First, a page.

Located to the east of Southeast Asia, lies a humble nation of 96 million — Vietnam. It used to be one of the world’s poorest nations until strong economic reforms took hold in 1986.
Coupled with the effects of globalization, Vietnam was pushed straight into a middle-income economy in just one generation, and has been on track to higher economic development since.
Cross-border e-commerce in ASEAN
ASEAN is a growing digital economy behemoth — Google, Temasek, and Bain predicted, in their yearly e-Conomy SEA report, that the region would reach a US$1 trillion digital economy by 2030.
This prediction grows even stronger as the Regional Comprehensive Economic Partnership (RCEP) kicked in on Jan. 1 this year, which would remove up to 90% of cross-border trade tariffs on exports and imports within 20 years for member nations.
The speed with which ASEAN is digitalizing cannot be understated. The Covid-19 pandemic, whilst a horrifying blight on the world, played a part to accelerate digitalization globally, especially in ASEAN.
Lockdowns around the region had pushed consumers to obtain their goods and services through online means. This drove more people online, not just for work, but also for entertainment, shopping, food, groceries, and more.
Google, Temasek, and Bain’s report highlighted that SEA’s tenacious growth is primarily driven by e-commerce and food delivery, and both verticals are expected to propel the region’s internet economy forward in the next decade.
A report by Deloitte last December tracked the growth and state of cross-border digital trade within the Asia Pacific.
It broke markets down into three segments: Mature, developing, and emerging.
Generally, mature markets see rapid growth in Europe, America, and Southeast Asia. Developing markets mainly expand sales into the Asian markets.
Over 80% of cross-border e-commerce businesses in Indonesia, Malaysia, the Philippines, and Vietnam believe that the Southeast Asian market has the fastest growth.
These are the top three sales fields in cross-border e-commerce amongst APAC countries:
Vietnam: A manufacturing hub
Vietnam is well known for being a hub for manufacturing operations, especially by higher-income nations who are adopting the “China plus one” strategy.
Also known as ‘Plus one’, it is a business strategy where companies diversify investment into countries other than China in order to reduce reliance on China.
Costs of doing business in Vietnam, especially for manufacturing, are low, due to affordable overheads such as for buildings, land, and labor.
It also comes with progressive taxation policies for foreign companies, as well as benefits for companies who utilize green energy or have plans for incorporating it.
Vietnam has proper policies to support FDI promotion, and a greater focus on establishing a liberal neutral environment.
It also provides necessary conditions for the effective decentralization of FDI management and promotes the support of other industries and closer consultation with existing and potential investors.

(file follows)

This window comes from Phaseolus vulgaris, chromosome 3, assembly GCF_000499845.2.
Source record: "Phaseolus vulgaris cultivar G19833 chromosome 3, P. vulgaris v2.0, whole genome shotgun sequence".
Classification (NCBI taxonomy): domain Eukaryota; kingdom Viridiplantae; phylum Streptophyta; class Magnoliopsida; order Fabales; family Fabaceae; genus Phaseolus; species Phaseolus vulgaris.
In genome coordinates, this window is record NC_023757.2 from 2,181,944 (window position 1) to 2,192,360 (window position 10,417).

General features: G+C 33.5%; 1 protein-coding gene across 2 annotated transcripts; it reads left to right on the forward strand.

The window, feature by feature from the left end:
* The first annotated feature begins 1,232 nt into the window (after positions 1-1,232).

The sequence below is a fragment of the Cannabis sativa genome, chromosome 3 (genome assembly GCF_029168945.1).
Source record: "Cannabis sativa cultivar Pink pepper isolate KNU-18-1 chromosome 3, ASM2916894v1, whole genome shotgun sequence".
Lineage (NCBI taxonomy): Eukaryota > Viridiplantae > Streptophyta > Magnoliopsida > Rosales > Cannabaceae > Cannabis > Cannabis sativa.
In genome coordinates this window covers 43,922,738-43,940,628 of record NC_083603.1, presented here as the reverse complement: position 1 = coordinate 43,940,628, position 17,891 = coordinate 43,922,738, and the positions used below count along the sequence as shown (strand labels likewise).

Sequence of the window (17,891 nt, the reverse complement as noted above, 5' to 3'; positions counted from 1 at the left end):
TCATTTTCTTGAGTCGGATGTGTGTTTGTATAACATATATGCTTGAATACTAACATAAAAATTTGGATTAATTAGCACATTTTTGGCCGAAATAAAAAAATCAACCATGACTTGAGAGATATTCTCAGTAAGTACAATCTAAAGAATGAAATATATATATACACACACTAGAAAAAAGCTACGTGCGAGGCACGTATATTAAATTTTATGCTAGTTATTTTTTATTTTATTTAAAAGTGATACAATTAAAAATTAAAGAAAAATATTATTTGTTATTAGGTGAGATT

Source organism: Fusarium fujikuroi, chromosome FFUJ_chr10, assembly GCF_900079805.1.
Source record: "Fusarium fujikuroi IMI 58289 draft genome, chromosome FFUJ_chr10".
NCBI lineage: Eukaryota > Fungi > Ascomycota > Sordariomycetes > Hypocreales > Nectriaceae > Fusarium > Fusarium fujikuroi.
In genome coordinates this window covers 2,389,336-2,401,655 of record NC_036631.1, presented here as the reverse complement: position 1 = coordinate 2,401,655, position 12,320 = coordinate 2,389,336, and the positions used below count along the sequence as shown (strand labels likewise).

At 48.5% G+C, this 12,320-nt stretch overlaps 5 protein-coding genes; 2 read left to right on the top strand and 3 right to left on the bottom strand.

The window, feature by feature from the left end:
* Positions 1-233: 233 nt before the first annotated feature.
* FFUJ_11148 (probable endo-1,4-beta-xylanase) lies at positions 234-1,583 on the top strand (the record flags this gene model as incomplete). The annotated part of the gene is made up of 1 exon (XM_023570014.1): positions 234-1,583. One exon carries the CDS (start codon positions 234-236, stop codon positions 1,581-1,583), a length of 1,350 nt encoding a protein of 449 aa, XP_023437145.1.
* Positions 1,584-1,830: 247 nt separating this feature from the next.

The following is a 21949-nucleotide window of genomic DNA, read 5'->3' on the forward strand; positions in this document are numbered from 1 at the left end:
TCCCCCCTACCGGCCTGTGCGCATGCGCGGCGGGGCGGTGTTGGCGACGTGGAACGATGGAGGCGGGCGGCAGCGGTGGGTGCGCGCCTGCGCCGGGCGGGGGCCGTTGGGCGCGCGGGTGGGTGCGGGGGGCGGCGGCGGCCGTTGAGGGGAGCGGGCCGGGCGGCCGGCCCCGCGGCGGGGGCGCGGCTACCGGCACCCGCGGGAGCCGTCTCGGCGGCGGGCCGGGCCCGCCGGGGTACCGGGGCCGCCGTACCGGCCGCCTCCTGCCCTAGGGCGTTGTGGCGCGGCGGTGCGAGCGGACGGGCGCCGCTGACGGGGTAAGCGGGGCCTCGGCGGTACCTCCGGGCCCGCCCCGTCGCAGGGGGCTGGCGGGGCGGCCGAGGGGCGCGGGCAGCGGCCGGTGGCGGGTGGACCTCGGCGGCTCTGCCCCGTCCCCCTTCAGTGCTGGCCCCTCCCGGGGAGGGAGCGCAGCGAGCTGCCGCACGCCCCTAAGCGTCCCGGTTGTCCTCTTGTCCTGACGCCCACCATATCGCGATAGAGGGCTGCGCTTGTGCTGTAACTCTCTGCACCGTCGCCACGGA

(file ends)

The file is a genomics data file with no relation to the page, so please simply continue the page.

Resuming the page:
But perhaps the most compelling aspect of doing business in Vietnam lies in its geographical location and accessibility. Vietnam’s manufacturing and processing sector were the largest in terms of FDI, at 58.2% in 2020 — and for good reason.
The nation is very geographically strategic, and compared to most of its neighbors, is highly accessible to major trade and freight routes in and out of Southeast Asia and Asia.
It has a multitude of international airports, seaports, and rail links — all of which facilitate production flow and its requisite logistics.
The Vietnam manufacturing advantage?
As compared to its regional peers, it is the highest on digitalization in production and manufacturing, in relation to cross-border e-commerce.
In the previous figure, Vietnam seems to be steadily rising and doing decently in digitalization across most other facets of e-Commerce as well.
Generally, the APAC region finds high logistics costs the most challenging aspect of cross-border e-Commerce — except for Vietnam. As you can see in the table below, 61.8% of businesses in Vietnam find difficulty in customs clearance inspection the biggest challenge to cross-border e-Commerce.
The generally low percentages across other e-commerce domains suggest that Vietnam has relatively little issue with logistics, marketing, and costs, which makes it easier to target the areas that can be further improved to facilitate cross-border trade.
Whilst it is still a ways to go for Vietnam to breach into the more advanced digitalization aspects of e-Commerce such as in logistics and payments, just from its digitalization levels in production alone, Vietnam looks set to surpass stalwarts such as China and even Malaysia in certain manufacturing areas.
No doubt Covid had thrown a wrench in the country’s plans in the past couple of years, with higher vaccination rates and a return to the factories, as well as the Regional Comprehensive Economic Partnership (RCEP), Vietnam looks set to continue leading the region in manufacturing and production — for the foreseeable near future, at least.